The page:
ADHD & Dysgraphia
A new school year, a new teacher and another re-evaluation of how well I'm managing my son's ADHD. In short, we need to kick it up a notch. One thing we're considering is the possibility of Dysgraphia--extreme difficulty/deficiency in handwriting. It has always been there, but we've never had a name for it. This year, I had a talk with a teacher whose son has ADHD and Dysgraphia. It was a revelatory conversation.
James has original ideas, sharp critical thinking skills and grasps new concepts immediately. We work on essay writing at home and I know that he is able to come up with fantastic ideas, conclusions and examples--by TALKING about it. But as soon as he puts pen to paper, it all falls apart. The process of writing is so physically difficult that he ends up forgetting his train of thought and simply cannot produce a cohesive piece of writing.
He is ten and still has problems reversing letters, holding a pencil properly. Last year we made this HUGE effort to work on his printing and there was improvement--at least now his words are barely legible. But the process of writing takes FOR.EVER. He's falling behind in class because it takes him so long to write sentences.
Last year, his teacher started allowing him to type up all his work. Typing is a fantastic solution--but I need to find a typing program that will help him learn more quickly (IDEAS? SUGGESTIONS?).
The other piece of this puzzle is diet. I've been doing some research and heard that gluten-free diets help ADHD kids. I don't really know where to start with this--are there gluten-free diet books/recipes?
I also started giving James coffee in the mornings to see if the caffeine would help calm his brain a bit and help him focus. We've done it for four mornings so far and he says it helps (but then again, I suspect he just really likes the idea of getting to join the adult activity of drinking coffee in the morning). :)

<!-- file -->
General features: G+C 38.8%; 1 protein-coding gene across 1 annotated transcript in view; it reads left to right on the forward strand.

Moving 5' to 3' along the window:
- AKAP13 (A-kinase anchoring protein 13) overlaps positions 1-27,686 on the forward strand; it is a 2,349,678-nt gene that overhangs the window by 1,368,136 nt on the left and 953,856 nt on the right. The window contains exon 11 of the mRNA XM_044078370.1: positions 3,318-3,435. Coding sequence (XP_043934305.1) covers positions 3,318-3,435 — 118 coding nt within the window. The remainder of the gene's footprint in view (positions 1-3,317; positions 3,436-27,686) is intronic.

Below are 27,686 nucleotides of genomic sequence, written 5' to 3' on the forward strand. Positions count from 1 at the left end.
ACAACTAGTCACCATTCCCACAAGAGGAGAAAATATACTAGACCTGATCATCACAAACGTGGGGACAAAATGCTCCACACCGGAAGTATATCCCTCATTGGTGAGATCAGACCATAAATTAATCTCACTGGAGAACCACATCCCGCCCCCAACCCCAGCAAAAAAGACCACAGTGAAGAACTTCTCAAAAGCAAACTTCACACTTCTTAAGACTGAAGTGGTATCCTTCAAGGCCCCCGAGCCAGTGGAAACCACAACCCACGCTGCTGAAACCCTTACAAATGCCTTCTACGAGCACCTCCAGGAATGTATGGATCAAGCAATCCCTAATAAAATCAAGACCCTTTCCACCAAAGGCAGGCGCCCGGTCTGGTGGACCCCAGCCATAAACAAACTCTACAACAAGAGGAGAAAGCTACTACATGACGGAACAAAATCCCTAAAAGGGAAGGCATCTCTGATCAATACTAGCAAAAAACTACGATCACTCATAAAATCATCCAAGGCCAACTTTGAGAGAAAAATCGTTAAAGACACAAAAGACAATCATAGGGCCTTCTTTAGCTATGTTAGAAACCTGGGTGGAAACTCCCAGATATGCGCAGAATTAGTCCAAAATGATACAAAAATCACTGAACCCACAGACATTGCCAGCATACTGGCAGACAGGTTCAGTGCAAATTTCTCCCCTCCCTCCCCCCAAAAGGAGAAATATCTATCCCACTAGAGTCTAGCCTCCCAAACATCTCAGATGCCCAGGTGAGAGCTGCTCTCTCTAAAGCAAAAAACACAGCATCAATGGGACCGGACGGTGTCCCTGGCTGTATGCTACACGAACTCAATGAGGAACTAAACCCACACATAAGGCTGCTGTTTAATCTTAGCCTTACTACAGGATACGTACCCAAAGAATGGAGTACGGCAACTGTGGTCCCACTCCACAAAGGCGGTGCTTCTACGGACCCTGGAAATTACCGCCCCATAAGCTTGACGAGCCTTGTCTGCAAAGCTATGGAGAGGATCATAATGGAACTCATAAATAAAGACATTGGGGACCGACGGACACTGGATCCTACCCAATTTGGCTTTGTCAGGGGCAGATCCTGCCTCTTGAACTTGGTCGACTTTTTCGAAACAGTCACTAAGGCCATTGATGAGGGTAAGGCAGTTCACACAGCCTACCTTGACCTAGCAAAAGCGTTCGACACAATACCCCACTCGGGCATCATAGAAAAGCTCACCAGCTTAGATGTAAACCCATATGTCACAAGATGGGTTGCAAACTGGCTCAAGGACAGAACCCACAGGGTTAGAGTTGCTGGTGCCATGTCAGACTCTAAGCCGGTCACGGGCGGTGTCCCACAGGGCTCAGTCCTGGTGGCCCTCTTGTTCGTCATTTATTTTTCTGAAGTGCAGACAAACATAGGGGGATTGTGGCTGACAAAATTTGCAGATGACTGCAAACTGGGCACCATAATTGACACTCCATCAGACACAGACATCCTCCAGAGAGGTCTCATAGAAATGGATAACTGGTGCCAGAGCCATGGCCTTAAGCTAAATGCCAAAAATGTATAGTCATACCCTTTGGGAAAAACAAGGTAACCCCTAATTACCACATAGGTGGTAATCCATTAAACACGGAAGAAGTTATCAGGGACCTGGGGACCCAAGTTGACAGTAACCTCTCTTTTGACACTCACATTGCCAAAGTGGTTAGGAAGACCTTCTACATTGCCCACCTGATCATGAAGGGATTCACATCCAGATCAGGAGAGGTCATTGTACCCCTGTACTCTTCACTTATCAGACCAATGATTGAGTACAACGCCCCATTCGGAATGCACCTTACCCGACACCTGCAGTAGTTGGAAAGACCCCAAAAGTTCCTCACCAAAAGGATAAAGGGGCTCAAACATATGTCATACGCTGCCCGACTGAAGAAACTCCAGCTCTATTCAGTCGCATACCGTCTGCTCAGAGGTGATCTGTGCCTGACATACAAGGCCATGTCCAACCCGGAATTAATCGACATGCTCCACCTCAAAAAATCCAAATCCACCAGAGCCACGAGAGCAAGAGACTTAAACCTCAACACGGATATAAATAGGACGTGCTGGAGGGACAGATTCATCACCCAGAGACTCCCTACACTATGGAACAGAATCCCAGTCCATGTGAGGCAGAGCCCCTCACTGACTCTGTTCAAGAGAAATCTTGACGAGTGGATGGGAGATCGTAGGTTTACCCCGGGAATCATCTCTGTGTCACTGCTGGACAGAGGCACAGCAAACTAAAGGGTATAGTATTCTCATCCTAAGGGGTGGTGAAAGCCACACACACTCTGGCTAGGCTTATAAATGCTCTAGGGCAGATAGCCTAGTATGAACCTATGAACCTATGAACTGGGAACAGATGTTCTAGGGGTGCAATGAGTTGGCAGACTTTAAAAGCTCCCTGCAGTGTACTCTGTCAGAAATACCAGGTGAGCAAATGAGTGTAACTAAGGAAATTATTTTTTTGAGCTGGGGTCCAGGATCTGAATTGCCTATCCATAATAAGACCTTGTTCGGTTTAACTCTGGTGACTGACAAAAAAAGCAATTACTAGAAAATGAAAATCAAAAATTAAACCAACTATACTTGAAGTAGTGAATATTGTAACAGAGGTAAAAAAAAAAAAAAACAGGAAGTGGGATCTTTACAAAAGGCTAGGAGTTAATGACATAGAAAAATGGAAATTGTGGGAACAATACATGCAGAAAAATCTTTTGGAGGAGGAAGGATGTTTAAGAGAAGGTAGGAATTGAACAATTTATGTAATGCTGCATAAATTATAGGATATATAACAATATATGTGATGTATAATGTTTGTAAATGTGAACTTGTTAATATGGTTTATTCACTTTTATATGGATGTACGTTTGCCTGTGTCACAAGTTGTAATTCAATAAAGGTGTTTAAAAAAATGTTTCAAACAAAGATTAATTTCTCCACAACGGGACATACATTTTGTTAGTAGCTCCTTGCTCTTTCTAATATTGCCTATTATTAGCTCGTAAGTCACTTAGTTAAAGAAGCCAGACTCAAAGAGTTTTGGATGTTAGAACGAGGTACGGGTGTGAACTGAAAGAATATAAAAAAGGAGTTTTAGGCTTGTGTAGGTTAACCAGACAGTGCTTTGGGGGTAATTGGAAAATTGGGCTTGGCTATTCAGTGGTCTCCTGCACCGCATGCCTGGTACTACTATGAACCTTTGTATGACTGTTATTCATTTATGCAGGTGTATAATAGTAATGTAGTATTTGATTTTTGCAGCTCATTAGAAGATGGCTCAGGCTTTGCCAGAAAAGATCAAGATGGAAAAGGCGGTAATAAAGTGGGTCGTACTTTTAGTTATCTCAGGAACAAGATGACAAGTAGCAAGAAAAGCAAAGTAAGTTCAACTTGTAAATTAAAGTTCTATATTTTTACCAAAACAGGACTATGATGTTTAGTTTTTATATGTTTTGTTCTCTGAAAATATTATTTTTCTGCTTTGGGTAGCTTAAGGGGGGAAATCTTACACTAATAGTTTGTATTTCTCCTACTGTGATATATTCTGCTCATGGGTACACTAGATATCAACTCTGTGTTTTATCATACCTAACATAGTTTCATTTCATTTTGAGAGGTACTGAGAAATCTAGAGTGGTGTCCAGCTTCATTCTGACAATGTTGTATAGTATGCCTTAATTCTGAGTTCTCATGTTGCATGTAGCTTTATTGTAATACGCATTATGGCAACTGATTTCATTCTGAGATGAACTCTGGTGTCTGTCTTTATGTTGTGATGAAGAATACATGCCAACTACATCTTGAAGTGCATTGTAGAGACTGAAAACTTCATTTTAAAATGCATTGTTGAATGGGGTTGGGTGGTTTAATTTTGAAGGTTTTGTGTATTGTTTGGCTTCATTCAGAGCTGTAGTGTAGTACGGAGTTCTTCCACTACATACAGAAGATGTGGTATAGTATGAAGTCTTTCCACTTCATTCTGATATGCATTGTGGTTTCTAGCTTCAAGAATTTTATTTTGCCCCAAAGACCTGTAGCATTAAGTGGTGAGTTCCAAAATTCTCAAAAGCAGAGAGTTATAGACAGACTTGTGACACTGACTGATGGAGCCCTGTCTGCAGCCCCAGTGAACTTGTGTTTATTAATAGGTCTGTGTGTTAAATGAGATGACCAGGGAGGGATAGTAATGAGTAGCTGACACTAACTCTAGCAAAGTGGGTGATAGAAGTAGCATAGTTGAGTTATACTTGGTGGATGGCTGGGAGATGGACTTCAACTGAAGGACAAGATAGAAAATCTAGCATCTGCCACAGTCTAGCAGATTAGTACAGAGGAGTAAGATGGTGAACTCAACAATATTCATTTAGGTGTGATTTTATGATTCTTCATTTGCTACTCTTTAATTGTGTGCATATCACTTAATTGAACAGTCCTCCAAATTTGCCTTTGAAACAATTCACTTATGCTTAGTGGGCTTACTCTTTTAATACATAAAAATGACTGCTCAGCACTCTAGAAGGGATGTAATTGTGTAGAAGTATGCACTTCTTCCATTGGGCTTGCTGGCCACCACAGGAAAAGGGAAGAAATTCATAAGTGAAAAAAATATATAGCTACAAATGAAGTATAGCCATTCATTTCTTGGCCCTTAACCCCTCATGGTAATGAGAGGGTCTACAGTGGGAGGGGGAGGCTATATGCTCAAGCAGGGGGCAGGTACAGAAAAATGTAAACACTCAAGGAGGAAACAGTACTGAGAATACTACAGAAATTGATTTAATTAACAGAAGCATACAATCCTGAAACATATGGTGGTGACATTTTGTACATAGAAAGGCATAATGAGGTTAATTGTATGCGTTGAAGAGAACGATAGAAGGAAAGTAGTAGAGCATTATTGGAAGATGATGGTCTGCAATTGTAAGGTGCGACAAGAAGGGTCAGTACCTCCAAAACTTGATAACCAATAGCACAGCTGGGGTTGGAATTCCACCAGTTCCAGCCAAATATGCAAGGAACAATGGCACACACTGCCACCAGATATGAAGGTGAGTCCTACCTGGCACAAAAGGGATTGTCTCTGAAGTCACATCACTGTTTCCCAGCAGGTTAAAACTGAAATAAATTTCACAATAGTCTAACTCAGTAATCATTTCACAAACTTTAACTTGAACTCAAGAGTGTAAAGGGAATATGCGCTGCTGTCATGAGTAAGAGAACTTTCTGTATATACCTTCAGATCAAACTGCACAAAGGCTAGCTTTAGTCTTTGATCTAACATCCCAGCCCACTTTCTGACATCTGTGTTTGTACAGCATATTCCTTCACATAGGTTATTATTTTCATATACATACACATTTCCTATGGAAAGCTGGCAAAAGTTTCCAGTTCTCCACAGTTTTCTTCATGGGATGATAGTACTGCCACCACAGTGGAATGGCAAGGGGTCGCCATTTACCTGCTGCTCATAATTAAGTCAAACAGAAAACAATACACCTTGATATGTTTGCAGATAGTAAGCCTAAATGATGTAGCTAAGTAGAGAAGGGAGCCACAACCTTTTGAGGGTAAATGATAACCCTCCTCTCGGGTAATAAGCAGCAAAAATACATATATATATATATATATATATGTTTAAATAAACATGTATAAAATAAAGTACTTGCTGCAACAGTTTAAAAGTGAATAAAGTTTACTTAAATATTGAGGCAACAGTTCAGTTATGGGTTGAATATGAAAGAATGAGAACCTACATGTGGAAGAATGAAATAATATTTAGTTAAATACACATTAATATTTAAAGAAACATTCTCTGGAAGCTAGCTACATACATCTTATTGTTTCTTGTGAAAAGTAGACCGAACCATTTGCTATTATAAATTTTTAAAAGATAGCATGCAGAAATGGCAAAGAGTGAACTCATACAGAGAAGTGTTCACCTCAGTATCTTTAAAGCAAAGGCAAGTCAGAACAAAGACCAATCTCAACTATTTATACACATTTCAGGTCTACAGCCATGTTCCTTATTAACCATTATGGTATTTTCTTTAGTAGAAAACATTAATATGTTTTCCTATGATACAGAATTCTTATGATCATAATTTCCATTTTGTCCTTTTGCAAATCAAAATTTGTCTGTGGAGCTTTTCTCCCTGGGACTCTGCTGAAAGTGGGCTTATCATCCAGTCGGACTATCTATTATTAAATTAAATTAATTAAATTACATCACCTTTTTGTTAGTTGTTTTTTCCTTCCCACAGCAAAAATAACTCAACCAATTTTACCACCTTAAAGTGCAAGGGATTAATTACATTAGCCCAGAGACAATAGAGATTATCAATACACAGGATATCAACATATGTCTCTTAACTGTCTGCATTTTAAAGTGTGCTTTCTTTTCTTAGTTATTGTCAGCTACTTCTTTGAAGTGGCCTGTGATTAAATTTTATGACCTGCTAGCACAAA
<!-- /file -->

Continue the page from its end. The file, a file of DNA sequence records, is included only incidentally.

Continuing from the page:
Lastly, I'm making an appointment with our pediatrician to discuss the issue of medication. James' confidence is beginning to suffer, especially as his peers pull ahead in writing and test-taking skills. Despite being gifted and fully able to compete with his peers academically, James' ADHD is definitely hindering his ability to perform and produce results. I want to be pro-active now before he enters middle-school and has multiple teachers.
So, here's my New School Year ADHD checklist:
- Procure a typing program so James can learn how to type correctly and speedily.
- Research gluten-free diets (ANYONE HAVE ANY IDEAS??)
- Get official Dysgraphia diagnosis so we can present it to all future teachers in order to allow modified learning environment; ie. typing all tests, coursework instead of hand-writing it.
- Talk to pediatrician about possible ADHD medications; ie. what's available, costs, what works and why.
If you have any strategies and/or ideas, I'm all ears.....( the ONLY comments I'm not interested in hearing are the ones suggesting that ADHD is a 'fake' diagnosis or that medication is ALWAYS wrong. Thanks for understanding).